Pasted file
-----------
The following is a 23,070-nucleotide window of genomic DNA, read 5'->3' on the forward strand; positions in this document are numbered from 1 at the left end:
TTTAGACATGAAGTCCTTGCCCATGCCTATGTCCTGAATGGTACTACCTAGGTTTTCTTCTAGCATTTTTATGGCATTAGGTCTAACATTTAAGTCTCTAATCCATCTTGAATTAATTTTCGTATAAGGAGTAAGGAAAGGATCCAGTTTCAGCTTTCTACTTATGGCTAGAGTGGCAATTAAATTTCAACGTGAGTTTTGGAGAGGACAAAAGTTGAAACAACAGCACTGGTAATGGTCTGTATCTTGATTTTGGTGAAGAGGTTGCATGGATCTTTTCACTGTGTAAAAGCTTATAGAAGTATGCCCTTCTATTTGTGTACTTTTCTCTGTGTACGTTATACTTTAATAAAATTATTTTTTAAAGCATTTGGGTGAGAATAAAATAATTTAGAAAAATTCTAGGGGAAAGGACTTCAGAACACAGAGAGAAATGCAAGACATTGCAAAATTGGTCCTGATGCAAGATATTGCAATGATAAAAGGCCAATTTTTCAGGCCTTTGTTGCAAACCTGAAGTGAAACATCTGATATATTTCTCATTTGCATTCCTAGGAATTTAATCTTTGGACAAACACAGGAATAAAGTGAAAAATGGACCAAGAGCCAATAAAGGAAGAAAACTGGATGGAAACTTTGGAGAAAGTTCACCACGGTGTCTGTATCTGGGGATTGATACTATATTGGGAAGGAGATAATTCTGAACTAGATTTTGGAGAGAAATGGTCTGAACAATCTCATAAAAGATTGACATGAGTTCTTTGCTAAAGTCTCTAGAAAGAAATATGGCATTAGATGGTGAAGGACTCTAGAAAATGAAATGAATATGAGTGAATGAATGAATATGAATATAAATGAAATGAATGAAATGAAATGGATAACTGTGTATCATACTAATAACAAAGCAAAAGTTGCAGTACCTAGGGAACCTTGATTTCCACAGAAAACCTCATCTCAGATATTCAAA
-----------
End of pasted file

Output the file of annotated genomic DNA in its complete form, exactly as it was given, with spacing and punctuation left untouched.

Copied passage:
The following is a 23,070-nucleotide window of genomic DNA, read 5'->3' on the forward strand; positions in this document are numbered from 1 at the left end:
TTTAGACATGAAGTCCTTGCCCATGCCTATGTCCTGAATGGTACTACCTAGGTTTTCTTCTAGCATTTTTATGGCATTAGGTCTAACATTTAAGTCTCTAATCCATCTTGAATTAATTTTCGTATAAGGAGTAAGGAAAGGATCCAGTTTCAGCTTTCTACTTATGGCTAGAGTGGCAATTAAATTTCAACGTGAGTTTTGGAGAGGACAAAAGTTGAAACAACAGCACTGGTAATGGTCTGTATCTTGATTTTGGTGAAGAGGTTGCATGGATCTTTTCACTGTGTAAAAGCTTATAGAAGTATGCCCTTCTATTTGTGTACTTTTCTCTGTGTACGTTATACTTTAATAAAATTATTTTTTAAAGCATTTGGGTGAGAATAAAATAATTTAGAAAAATTCTAGGGGAAAGGACTTCAGAACACAGAGAGAAATGCAAGACATTGCAAAATTGGTCCTGATGCAAGATATTGCAATGATAAAAGGCCAATTTTTCAGGCCTTTGTTGCAAACCTGAAGTGAAACATCTGATATATTTCTCATTTGCATTCCTAGGAATTTAATCTTTGGACAAACACAGGAATAAAGTGAAAAATGGACCAAGAGCCAATAAAGGAAGAAAACTGGATGGAAACTTTGGAGAAAGTTCACCACGGTGTCTGTATCTGGGGATTGATACTATATTGGGAAGGAGATAATTCTGAACTAGATTTTGGAGAGAAATGGTCTGAACAATCTCATAAAAGATTGACATGAGTTCTTTGCTAAAGTCTCTAGAAAGAAATATGGCATTAGATGGTGAAGGACTCTAGAAAATGAAATGAATATGAGTGAATGAATGAATATGAATATAAATGAAATGAATGAAATGAAATGGATAACTGTGTATCATACTAATAACAAAGCAAAAGTTGCAGTACCTAGGGAACCTTGATTTCCACAGAAAACCTCATCTCAGATATTCAAA